Samsung’s shown itself to be entirely unafraid when it comes to smartwatches. It’s willing to try any size, any spec, any combination of features in an attempt to figure out what consumers want in a wearable. Its latest try, the Gear S, is a combination of Samsung’s newest and best ideas — and a couple of ideas it’ll soon leave by the roadside as well.
Read next: The Samsung Gear S2 review. The Gear S is not designed to replace your smartphone, I’m told. It’s designed to let you leave it at home, though, or in the other room. Its built-in connectivity means that even when it’s far away from your phone it can still send and receive messages, and get turn-by-turn directions. The Gear S runs Tizen — Samsung says the Gear Store has 1,000 apps in it — and can do almost everything without a phone. The Gear Manager app still requires your phone, and you’re not exactly going to want to send emails on the tiny QWERTY keys on the Gear S, but this device generally has no need for your smartphone.
The watch itself is impressively made, with a 2-inch curved OLED display that looks great from any angle. Waterproof, black or white, thick and heavy, it’s like a larger Gear Fit. A much larger Gear Fit. It’s designed to curl around your wrist, and it’s long enough that it does exactly that; it doesn’t feel like a watch so much as a cuff. It’s a computer on your wrist, and it feels like one. The big, thick bands that come with the device make it feel even larger, but thankfully the Gear S has swappable bands so you can slim it down a little.
In a few minutes of using it, the Gear S felt fast and responsive. Its 1.0GHz processor is clearly up to the task of swiping through notifications, and even tapping out quick responses and tracking steps. It’s also remarkably more powerful than your average smartwatch, able to actually read entire emails and see all your workout and sleep information in one place. This is the rare smartwatch that’s truly independent, not always punting you back to your phone. Samsung offers a handful of nice-looking watchfaces, a heart-rate sensor, and a battery it claims will last two days.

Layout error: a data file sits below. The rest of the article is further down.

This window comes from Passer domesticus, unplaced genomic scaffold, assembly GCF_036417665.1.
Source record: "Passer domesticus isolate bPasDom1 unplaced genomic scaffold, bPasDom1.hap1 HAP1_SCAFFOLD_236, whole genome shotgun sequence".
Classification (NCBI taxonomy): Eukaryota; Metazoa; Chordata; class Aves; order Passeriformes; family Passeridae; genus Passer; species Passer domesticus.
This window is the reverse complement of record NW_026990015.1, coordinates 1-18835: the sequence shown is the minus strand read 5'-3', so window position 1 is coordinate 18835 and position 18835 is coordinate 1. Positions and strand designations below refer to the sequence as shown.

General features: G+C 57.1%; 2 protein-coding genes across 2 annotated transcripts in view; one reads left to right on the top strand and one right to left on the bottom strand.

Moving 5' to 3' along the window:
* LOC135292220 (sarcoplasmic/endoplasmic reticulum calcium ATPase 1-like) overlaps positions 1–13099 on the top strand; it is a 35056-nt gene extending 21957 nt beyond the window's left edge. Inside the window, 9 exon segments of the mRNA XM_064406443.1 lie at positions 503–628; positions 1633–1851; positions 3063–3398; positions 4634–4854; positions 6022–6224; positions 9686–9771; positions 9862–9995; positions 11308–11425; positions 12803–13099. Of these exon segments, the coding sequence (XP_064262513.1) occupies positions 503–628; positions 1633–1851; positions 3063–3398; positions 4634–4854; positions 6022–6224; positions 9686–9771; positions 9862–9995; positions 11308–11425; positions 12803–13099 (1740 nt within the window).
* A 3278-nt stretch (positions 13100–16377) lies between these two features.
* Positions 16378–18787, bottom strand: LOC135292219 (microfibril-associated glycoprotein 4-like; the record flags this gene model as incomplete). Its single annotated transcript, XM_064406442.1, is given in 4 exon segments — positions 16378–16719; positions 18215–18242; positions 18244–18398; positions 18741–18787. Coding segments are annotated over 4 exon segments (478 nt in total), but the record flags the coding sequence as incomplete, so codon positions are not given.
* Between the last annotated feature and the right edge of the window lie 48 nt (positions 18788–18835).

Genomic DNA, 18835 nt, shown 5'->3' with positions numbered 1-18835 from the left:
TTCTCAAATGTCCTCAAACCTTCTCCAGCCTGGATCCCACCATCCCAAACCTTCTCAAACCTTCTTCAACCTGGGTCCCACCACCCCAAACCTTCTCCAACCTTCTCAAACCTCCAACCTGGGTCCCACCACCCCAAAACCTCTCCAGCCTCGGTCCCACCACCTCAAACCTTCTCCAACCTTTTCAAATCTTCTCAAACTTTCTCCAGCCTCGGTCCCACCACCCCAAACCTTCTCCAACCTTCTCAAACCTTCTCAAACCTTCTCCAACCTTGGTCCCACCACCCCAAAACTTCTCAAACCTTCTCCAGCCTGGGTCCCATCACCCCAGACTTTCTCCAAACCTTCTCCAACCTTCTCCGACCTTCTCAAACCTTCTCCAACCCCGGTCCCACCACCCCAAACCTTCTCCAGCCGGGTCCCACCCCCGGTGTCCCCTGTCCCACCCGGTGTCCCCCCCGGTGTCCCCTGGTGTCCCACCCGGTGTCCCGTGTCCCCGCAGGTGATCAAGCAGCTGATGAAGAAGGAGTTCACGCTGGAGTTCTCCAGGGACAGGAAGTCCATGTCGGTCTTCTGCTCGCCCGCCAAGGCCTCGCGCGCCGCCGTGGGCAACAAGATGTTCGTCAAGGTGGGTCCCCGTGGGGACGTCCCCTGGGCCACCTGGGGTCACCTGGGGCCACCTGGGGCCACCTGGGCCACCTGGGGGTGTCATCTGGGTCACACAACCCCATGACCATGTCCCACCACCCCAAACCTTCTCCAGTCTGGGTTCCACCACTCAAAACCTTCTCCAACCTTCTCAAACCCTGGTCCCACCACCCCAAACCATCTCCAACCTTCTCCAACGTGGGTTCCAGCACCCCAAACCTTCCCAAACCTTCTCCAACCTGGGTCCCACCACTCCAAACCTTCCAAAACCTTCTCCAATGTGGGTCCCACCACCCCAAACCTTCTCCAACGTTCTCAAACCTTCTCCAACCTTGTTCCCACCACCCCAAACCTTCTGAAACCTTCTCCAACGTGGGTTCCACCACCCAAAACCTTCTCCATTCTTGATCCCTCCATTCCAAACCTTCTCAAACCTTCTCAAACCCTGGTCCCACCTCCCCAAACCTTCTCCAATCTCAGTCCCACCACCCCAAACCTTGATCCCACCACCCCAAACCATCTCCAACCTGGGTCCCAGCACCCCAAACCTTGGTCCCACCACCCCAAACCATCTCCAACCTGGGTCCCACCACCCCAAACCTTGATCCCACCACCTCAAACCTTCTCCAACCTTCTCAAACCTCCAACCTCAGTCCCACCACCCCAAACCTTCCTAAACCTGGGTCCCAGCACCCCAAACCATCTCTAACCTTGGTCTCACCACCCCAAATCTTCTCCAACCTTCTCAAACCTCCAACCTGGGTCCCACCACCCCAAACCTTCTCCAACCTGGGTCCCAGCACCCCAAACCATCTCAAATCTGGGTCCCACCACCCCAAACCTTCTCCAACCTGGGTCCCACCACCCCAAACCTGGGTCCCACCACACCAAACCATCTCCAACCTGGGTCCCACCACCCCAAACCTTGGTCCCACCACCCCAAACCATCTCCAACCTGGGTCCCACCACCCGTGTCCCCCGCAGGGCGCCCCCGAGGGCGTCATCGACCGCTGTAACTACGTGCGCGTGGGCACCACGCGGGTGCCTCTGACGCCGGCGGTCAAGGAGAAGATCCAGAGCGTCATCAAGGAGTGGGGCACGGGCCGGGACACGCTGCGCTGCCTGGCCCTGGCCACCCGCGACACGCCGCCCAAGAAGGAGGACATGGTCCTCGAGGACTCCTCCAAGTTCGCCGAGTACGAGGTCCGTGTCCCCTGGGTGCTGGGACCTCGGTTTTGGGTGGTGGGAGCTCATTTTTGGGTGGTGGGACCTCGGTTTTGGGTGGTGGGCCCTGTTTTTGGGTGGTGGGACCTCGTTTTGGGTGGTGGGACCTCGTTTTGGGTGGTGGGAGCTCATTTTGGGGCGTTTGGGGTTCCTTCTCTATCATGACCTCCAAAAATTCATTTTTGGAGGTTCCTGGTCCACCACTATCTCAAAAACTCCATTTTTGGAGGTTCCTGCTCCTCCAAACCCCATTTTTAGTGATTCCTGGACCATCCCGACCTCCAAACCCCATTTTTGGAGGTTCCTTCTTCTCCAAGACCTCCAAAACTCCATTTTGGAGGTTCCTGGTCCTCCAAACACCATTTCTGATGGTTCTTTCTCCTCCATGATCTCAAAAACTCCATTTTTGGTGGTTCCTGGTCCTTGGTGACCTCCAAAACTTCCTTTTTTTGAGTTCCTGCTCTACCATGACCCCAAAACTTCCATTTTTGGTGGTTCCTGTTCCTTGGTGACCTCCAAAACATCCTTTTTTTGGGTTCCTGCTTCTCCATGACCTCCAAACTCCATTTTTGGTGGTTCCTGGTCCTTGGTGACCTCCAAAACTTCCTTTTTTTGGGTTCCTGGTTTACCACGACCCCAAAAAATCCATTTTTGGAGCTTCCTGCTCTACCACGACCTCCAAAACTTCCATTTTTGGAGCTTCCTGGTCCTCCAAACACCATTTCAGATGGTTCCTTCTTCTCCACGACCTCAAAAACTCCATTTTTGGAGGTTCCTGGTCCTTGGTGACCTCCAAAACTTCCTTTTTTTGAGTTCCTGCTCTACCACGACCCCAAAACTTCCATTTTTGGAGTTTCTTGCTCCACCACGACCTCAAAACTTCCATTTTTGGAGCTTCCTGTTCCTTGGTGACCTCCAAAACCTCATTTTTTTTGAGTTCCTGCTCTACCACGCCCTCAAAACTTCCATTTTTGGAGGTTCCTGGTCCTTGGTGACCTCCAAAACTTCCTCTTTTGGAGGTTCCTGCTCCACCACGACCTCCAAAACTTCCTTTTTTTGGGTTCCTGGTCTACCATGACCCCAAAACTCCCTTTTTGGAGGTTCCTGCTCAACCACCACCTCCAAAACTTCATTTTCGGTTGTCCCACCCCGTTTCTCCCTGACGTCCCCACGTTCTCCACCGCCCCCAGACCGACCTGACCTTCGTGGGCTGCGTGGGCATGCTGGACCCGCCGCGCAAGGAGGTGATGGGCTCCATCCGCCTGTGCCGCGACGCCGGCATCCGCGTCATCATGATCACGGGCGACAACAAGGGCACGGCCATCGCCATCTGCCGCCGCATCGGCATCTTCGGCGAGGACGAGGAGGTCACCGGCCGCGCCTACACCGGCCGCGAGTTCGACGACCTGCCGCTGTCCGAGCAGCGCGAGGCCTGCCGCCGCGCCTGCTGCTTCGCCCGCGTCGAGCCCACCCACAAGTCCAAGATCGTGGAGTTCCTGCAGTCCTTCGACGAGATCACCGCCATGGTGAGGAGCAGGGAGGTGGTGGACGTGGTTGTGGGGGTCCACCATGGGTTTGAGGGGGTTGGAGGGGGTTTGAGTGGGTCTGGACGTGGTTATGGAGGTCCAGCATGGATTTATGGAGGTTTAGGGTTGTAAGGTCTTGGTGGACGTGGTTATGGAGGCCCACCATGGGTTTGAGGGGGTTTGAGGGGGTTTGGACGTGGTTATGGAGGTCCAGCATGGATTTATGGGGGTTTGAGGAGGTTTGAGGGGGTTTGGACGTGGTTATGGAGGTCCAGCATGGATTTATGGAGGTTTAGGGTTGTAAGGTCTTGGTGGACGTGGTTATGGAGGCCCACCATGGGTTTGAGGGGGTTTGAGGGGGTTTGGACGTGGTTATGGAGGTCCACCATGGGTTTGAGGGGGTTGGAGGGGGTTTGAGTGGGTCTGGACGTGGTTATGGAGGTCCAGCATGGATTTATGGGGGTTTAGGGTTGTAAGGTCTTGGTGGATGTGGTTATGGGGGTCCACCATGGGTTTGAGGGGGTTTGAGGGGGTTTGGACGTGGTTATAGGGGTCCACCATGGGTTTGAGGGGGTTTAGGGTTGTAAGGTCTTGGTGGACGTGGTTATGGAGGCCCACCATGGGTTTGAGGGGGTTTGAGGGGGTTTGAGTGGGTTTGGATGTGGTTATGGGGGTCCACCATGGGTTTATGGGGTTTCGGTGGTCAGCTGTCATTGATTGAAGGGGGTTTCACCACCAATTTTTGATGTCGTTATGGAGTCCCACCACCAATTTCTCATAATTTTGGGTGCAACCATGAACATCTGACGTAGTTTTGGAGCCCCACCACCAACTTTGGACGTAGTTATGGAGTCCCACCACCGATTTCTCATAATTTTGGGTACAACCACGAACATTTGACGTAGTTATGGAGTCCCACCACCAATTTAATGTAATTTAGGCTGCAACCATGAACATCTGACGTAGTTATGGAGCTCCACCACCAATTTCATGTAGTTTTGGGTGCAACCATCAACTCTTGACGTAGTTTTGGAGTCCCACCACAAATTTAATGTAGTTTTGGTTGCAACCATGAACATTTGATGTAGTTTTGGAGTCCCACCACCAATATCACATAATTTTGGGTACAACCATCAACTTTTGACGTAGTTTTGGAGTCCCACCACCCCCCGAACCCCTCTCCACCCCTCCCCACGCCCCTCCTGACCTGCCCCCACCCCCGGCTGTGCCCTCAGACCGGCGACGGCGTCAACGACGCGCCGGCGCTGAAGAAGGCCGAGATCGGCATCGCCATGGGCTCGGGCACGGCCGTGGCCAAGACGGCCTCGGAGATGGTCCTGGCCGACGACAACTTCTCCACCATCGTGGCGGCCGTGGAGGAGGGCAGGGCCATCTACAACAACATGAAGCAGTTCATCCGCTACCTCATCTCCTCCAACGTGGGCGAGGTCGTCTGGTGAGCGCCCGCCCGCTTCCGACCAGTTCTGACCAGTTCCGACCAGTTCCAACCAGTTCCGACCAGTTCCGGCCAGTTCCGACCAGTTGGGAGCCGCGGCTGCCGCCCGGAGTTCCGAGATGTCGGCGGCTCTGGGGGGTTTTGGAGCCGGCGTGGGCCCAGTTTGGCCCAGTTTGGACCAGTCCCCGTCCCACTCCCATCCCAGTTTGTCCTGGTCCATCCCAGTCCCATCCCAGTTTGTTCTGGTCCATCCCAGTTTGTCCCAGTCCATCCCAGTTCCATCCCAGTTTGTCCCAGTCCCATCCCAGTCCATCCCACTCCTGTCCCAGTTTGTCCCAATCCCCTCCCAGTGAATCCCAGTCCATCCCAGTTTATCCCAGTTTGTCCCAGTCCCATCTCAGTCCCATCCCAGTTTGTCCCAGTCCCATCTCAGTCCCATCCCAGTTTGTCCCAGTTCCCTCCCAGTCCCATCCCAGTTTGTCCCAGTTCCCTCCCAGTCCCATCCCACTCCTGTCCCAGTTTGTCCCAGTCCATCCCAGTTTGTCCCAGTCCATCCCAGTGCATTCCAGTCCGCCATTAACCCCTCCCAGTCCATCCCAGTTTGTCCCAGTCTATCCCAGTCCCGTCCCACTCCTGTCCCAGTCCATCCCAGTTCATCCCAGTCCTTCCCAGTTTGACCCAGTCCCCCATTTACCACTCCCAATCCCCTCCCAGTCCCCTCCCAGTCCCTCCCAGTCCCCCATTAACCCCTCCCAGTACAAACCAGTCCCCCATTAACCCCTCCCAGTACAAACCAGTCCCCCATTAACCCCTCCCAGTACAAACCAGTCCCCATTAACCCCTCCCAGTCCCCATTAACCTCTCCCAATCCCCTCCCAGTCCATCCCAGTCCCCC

This isn't quite what a smartwatch could be, but it's closer
The Gear S will be available in October in Korea, though its US fate is still very much uncertain. And this almost certainly isn’t the pinnacle of smartwatch design, for Samsung or the market at large. It’s still too big for most people, and still a little awkward to use. But curved screens feel ever more like a good idea, and it’s exciting to see wearables become more and more independently functional. There’s a lot for Samsung to take away from its latest adventure in smartwatches — and a lot left to improve upon.
Photos by Sean O'Kane, who also contributed reporting.